How do anxiety conditions develop?
An anxiety condition isn't caused by a single factor but a combination of things.
Various factors play a role, including:
- family history of mental health conditions
- personality factors
- a learnt response
- physical health problems
- other mental health conditions
- substance use
- ongoing stressful events.
Possible triggers for ongoing stressful events include transitions (such as starting at a school), change in living arrangements, family relationship problems, major emotional shock following a stressful or traumatic event, being the recipient of bullying, verbal, sexual, physical or emotional abuse or trauma, and death or loss of a loved one.
What signs should I look out for?
Feeling anxious is a survival response to situations where there are dangers or threats: it helps us to respond efficiently.
However, some people react more quickly or more intensely to such situations.
Age is important
There are similarities but also key differences in the way anxiety may manifest throughout development from early childhood to adolescence.For example, if a baby cries when an unfamiliar person wants to hold them, their fear seems perfectly normal for this age. But if a 12-year-old withdraws or refuses to talk to new people and avoids situation where it may be expected, this may be evidence of a more serious anxiety issue. No matter the age, both children and young people can have difficulty finding the words to express what they are feeling – their behaviour may be the best clue.
Young children are in the early stages of learning how to recognise, understand and respond appropriately to their emotions. Anxiety disorders are less likely to be formally identified in children under five partly because certain fears are considered normal – for instance, fear of the dark, visiting unfamiliar places or separating from a family member.
Behaviours that might indicate they’re experiencing higher levels of anxiety than average could include:
- taking a long time to calm or settle following separation from a family member on a regular basis
- frequent tantrums that are more regular or severe than others of the same age
- low interest or significant reluctance to interact in social situations
- unwillingness to get involved in unfamiliar activities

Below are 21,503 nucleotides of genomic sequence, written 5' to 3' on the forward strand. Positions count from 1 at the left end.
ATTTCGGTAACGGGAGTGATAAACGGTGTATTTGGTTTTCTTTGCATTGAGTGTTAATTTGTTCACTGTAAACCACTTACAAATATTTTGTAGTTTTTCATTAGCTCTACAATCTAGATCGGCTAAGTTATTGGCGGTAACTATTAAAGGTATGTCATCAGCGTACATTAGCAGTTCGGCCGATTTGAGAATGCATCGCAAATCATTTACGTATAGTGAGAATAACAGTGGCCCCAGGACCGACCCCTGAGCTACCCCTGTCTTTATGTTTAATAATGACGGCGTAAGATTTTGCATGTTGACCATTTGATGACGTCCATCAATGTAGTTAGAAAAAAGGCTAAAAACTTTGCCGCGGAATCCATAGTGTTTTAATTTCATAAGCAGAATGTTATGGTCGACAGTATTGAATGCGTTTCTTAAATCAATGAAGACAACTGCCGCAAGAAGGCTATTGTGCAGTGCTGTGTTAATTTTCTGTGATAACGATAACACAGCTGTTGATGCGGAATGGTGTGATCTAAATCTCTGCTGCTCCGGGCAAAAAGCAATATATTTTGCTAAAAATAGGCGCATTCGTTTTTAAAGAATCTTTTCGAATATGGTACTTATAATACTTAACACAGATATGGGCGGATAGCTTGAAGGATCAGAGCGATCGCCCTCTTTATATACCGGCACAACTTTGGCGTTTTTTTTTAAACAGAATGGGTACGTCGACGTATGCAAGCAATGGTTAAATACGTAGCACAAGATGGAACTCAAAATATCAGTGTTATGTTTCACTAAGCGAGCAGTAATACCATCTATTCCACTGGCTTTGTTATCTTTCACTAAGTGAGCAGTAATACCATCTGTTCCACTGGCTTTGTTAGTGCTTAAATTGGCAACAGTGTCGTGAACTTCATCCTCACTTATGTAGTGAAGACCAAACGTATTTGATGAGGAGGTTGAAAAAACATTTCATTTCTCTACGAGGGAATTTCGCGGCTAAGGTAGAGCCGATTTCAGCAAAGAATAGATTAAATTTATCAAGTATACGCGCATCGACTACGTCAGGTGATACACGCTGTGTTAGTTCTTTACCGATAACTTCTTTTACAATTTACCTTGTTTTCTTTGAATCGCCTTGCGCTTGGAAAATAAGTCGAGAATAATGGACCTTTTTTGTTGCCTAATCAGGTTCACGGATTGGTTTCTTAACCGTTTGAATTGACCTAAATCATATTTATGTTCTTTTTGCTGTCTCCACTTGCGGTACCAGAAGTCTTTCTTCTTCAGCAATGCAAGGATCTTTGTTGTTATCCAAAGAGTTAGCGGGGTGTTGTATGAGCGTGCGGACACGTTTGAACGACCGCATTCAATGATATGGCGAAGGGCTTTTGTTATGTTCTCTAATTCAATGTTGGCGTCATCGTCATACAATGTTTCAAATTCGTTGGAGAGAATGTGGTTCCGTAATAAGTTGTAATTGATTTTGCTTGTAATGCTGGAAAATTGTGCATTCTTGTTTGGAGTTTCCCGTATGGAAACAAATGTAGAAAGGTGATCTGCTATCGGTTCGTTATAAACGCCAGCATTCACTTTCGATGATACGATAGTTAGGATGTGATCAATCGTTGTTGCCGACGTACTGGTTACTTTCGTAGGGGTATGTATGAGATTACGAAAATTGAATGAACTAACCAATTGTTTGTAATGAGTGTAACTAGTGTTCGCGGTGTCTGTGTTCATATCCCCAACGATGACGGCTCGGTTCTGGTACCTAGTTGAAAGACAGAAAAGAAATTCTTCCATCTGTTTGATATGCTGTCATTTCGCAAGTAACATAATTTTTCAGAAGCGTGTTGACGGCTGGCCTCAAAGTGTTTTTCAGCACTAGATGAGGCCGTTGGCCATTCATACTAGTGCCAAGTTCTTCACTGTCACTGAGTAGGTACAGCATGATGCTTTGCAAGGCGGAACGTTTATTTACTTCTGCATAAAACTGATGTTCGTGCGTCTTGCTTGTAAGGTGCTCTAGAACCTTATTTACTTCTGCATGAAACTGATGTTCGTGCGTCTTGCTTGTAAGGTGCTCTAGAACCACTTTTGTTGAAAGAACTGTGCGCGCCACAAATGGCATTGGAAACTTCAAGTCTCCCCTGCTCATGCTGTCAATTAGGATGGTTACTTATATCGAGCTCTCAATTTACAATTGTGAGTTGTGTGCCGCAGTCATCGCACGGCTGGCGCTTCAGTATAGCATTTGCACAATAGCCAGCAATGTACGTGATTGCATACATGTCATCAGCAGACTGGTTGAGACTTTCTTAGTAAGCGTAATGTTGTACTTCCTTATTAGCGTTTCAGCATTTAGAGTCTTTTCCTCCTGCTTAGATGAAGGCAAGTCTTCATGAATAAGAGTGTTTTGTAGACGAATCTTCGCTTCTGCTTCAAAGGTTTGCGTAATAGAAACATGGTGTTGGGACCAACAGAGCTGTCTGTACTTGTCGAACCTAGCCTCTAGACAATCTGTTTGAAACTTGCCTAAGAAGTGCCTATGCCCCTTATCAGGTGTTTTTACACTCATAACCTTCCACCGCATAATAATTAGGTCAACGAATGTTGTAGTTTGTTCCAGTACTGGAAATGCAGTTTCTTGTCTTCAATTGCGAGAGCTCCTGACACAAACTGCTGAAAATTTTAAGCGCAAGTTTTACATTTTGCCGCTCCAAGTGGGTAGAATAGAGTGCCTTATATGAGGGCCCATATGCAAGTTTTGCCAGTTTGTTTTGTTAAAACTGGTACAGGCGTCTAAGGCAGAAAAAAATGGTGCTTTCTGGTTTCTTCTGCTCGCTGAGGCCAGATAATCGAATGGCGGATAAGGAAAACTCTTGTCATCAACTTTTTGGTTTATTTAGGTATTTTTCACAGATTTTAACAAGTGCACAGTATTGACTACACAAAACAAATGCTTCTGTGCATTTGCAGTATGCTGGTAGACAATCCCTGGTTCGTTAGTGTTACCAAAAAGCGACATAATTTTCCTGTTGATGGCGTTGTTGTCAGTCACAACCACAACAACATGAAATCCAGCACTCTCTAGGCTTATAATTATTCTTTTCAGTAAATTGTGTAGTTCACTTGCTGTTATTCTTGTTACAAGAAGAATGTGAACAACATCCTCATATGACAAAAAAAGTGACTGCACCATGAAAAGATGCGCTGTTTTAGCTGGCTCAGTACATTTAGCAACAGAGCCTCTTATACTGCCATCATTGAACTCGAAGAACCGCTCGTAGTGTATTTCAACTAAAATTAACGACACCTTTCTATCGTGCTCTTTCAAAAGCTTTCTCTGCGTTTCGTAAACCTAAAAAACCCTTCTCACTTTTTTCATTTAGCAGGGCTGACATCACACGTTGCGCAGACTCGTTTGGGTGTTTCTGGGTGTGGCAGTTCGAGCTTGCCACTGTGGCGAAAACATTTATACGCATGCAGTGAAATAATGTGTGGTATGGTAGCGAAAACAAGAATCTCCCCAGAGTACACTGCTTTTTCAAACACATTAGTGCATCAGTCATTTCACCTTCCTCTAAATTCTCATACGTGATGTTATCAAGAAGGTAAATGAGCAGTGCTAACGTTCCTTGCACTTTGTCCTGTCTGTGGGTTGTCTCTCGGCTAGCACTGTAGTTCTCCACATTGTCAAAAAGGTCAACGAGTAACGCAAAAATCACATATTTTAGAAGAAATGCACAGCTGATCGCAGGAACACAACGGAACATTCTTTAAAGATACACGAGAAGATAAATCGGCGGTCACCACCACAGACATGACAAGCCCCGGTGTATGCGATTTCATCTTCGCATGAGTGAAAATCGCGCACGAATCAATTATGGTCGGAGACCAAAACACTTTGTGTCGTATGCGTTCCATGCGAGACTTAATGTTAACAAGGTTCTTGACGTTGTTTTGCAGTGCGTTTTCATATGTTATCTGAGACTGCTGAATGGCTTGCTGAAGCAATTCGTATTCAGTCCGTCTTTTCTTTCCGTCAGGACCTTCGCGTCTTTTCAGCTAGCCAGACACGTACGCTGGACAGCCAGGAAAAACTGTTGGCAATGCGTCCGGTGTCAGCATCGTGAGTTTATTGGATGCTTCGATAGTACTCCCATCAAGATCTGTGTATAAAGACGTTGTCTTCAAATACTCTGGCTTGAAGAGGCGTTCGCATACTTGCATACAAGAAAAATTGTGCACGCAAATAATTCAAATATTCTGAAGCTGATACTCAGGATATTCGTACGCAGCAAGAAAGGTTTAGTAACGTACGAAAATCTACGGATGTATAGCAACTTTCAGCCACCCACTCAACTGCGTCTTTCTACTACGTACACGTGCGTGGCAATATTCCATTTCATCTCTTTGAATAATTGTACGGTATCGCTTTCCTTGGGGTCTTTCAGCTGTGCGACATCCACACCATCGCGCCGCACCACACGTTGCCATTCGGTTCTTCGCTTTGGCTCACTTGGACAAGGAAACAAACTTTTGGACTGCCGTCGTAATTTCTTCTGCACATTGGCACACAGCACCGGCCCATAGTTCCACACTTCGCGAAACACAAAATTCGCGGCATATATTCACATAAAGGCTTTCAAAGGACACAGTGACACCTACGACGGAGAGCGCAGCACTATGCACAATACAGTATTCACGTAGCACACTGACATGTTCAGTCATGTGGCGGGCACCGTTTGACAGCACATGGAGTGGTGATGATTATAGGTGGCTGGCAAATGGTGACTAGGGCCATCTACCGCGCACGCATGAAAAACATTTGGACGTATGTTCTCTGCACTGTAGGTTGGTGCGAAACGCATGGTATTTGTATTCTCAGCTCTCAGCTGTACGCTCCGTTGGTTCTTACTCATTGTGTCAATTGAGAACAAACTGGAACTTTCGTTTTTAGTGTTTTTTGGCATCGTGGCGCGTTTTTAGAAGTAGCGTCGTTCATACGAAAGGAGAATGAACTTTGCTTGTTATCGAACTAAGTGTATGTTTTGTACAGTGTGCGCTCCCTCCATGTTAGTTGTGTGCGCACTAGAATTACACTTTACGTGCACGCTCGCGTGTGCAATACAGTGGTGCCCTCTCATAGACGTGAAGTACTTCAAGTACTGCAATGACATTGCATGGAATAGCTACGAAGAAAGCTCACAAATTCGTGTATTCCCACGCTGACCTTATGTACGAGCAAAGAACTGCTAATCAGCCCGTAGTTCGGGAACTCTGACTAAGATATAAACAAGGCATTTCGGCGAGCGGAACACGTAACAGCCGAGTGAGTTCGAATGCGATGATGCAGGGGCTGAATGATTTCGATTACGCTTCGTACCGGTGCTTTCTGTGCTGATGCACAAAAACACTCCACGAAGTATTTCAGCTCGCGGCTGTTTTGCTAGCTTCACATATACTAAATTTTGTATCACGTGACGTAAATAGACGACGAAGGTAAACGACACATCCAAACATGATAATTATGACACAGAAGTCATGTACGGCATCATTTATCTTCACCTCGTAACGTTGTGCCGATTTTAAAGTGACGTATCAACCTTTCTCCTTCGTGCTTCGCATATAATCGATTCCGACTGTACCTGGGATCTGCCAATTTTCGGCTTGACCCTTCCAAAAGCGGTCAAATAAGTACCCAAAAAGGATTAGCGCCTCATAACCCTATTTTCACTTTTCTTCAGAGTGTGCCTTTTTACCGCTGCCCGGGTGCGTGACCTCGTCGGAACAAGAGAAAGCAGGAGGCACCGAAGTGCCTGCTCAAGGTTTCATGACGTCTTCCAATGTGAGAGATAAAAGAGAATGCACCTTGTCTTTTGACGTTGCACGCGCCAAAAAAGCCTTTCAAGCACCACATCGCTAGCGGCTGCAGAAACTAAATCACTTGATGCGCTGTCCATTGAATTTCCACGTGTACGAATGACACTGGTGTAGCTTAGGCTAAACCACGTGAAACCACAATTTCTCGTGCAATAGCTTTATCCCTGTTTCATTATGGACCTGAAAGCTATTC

- significant difficulty or distress during change or transitions
- clingy behaviour or inability to separate from a favourite educator.
Many children in early childhood will display one or more of the above behaviours; however, if it happens on a regular basis and interferes with the child’s ability to learn and engage in social relationships, then it’s a sign they need additional support.
Primary school years
As children’s thinking skills expand and become more abstract, they can develop fears of imaginary creatures and monsters. They may also worry about schoolwork, tests and their social relationships. As they grow older, they may have anxiety about family relationships or global issues such as war or famine.
The following behaviours might indicate a primary school-age child is experiencing higher levels of anxiety than average:
- Wanting things to be perfect.
- Reluctance to ask for help.
- Asking for reassurance excessively.
- Difficulty joining in.
- Requests to go to sick bay.
- Challenging behaviour.
During adolescence, common sources of anxiety include starting secondary school, fitting in with peers, exam stress, body image and family relationships. Worrying about these things isn’t necessarily a sign of a mental health condition. But individuals may need additional support if they experience the following:
- Appearing withdrawn and reluctant to participate in classroom activities or social situations.
- Oversensitivity to criticism or feedback.
- Perfectionist and fear of failure.
- Missing classes or excusing themselves to go to the toilet on a regular basis.
- Negative thinking and always expecting the worst.
- Challenging behaviour.
Looking beyond behaviour to try to identify what might be underneath can help you respond with understanding. Anxiety can be difficult to spot because it presents in many ways. The important point is to notice that there’s a concern and seek further advice and assistance.
Find out more about how you can support children and young people with anxiety.
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James, A.C., James, G., Cowdrey, F.A., Soler, A., & Choke, A. (2013). Cognitive behavioural therapy for anxiety disorders in children and adolescents. Cochrane Database of Systematic Reviews 2013, 6, CD004690.
Lawrence, D., Johnson, S., Hafekost, J., Boterhoven De Haan, K., Sawyer, M., Ainley, J., Zubrick, S.R. (2015). The Mental Health of Children and Adolescents. Report on the second Australian Child and Adolescent Survey of Mental Health and Wellbeing. Department of Health, Canberra.
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Polanczyk, G.V., Salum, G.A., Sugaya, L.S., Caye, A., & Rohde, L.A. (2015). Annual research review: A meta-analysis of the worldwide prevalence of mental disorders in children and adolescents. Journal of Child Psychology And Psychiatry, 56, 345–365.
Feeling anxious is a survival response to situations where there are dangers or threats, however some people react more intensely to such situations.